Thanks to recent fundraising efforts, MRM has also been able to reopen its largest outreach initiative, its food box program, which distributes groceries once a month to the elderly and disabled. Individual donations have covered an average of 250-350 food boxes (with about $40 in groceries in each) per month, but additional grant assistance has expanded the program by as many as 100 boxes a month. MRM has also been able to sponsor school supplies at four different schools serving impoverished areas; once they determine the top three needs of those schools, MRM dedicates their resources to pulling those specific items together for the students. Currently, they’re in the process of distributing $11,000 in supplies to those schools’ principals. “Instead of giving a little to a lot, we give a lot to a little,” said Nicklas.
“Instead of giving a little to a lot, we give a lot to a little.”
– ED Jeffrey Nicklas
Through their Bargain Center thrift store, MRM collects and sells everything from clothes to furniture to lawn equipment. As an opportunity for residents to work in a retail environment, and as a source for “clothing and essentials for the residents and apartment furnishings upon their graduation from our program” the Bargain Center is a double benefit to MRM residents, as well as a source of revenue for the operation.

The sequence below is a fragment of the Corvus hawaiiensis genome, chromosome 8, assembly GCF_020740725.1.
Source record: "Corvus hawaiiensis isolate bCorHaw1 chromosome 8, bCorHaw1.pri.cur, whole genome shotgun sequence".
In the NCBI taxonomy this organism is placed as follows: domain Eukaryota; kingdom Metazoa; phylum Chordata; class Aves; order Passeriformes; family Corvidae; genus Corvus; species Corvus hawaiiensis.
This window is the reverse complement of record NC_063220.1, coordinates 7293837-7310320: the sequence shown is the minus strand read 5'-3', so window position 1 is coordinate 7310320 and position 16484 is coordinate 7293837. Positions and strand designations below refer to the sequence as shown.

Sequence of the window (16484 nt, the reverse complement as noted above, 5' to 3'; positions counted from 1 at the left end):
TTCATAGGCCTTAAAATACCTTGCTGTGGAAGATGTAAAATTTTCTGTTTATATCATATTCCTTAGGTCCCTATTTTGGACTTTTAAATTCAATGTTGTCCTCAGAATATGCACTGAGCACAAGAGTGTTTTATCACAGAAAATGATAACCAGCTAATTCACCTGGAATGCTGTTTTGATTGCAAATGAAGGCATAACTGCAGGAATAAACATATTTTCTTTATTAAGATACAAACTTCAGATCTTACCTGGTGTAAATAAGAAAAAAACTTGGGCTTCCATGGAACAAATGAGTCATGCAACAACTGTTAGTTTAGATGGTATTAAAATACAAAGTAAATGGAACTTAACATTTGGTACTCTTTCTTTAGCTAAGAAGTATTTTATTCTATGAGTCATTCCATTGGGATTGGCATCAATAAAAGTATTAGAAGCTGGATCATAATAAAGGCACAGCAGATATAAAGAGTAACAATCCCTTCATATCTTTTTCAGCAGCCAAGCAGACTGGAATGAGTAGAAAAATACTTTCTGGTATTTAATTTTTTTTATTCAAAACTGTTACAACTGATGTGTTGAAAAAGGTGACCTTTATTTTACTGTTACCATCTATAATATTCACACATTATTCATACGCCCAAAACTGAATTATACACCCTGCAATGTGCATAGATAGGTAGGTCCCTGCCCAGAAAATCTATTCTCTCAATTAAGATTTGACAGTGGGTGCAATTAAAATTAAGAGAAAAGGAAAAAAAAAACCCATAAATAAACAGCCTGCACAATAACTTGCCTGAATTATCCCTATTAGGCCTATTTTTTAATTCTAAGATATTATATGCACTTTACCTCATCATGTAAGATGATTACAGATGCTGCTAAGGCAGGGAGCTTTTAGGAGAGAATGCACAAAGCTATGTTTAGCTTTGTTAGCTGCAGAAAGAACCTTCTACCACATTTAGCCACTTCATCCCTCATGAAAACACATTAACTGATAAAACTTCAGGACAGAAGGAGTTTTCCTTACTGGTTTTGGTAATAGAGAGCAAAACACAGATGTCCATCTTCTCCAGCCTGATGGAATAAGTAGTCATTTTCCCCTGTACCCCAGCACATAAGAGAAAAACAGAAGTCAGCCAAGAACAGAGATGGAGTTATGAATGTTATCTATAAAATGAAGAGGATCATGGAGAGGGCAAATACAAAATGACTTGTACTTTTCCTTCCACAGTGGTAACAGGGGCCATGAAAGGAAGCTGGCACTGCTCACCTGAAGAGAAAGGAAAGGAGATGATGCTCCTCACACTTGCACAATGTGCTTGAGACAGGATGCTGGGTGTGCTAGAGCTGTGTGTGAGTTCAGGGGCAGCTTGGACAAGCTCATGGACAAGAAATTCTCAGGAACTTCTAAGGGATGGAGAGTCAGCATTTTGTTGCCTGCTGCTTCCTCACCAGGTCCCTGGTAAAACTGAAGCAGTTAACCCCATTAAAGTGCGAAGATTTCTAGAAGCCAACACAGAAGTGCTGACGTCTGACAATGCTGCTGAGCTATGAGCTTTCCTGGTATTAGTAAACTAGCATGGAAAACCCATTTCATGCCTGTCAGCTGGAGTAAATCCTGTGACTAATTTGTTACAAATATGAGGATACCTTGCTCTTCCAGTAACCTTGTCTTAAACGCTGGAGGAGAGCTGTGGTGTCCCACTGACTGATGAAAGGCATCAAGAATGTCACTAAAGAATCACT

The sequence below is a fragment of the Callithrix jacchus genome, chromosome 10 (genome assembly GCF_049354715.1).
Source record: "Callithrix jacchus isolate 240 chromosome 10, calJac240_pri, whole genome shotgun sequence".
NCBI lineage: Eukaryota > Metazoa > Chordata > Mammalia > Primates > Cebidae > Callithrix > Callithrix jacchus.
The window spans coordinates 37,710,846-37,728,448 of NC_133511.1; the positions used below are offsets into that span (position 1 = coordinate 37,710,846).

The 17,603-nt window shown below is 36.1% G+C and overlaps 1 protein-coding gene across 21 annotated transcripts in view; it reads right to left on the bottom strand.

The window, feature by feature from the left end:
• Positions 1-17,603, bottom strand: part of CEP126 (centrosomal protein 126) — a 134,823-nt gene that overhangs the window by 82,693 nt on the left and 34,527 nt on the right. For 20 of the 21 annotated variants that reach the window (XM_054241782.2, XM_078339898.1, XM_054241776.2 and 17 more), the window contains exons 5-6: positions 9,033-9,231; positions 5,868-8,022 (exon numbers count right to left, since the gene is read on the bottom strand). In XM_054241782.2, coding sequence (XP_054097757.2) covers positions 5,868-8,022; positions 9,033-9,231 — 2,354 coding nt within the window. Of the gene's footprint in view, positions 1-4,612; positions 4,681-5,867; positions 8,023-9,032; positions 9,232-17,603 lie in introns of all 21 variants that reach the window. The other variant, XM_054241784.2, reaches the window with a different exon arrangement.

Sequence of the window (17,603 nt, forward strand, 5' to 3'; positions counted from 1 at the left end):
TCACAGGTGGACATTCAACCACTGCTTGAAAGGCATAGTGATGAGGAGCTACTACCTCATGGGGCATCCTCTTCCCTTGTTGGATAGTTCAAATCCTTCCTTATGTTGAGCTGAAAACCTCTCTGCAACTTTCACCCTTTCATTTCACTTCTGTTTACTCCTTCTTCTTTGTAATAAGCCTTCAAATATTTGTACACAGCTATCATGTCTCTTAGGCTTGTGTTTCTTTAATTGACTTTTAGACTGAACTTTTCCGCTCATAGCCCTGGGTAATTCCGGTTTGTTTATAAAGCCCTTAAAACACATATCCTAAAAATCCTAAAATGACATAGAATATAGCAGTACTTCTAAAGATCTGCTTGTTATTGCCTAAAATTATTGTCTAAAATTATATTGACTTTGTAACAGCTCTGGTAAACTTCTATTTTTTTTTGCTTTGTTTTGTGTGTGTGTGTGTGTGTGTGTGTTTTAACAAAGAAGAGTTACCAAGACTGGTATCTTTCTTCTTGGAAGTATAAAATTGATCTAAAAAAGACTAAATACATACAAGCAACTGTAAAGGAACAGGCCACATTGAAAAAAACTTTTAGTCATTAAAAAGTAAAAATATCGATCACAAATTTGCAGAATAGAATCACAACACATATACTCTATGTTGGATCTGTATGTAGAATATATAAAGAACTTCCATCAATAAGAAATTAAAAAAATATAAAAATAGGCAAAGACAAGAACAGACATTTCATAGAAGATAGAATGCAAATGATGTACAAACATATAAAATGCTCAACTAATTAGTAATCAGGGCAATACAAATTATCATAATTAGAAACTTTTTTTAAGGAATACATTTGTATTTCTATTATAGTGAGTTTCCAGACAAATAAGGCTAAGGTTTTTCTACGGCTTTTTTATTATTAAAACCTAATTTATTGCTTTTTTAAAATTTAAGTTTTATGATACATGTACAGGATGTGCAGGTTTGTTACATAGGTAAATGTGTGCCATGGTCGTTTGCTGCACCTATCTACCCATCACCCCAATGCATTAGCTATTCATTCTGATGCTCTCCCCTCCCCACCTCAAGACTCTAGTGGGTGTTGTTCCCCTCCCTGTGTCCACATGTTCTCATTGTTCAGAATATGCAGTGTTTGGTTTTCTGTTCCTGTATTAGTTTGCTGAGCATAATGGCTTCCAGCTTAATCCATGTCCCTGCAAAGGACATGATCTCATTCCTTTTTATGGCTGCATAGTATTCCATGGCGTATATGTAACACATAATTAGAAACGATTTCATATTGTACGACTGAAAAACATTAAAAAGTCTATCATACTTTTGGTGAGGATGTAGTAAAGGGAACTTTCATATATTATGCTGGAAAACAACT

When his priest called and told Nicklas about the job opening at Macon Rescue Mission, his first response was, “Yeah, right.” As a former software VP at Robins Air Force Base, Nicklas never though he’d be directing a nonprofit organization. He now describes taking the job as as “the best decision” he’s ever made. Having dedicated the last five years of his career to eradicating poverty in the Macon area, he said, “I have a whole different outlook.”
In the future, Nicklas hopes to expand the Dove Center from seven bedrooms to ten, and to add an on-site kitchen. Also, the residents and staff of MRM will soon begin harvesting from their very first community garden. Following the example of Macon Outreach, MRM residents finished putting together their very first community garden in June (with 52 raised plant beds) that will defray meal costs and supplement the food boxes they distribute. “We want to do all we can that is physically possible,” said Nicklas.
Breauna Hagan is Communications Coordinator at the Georgia Center for Nonprofits.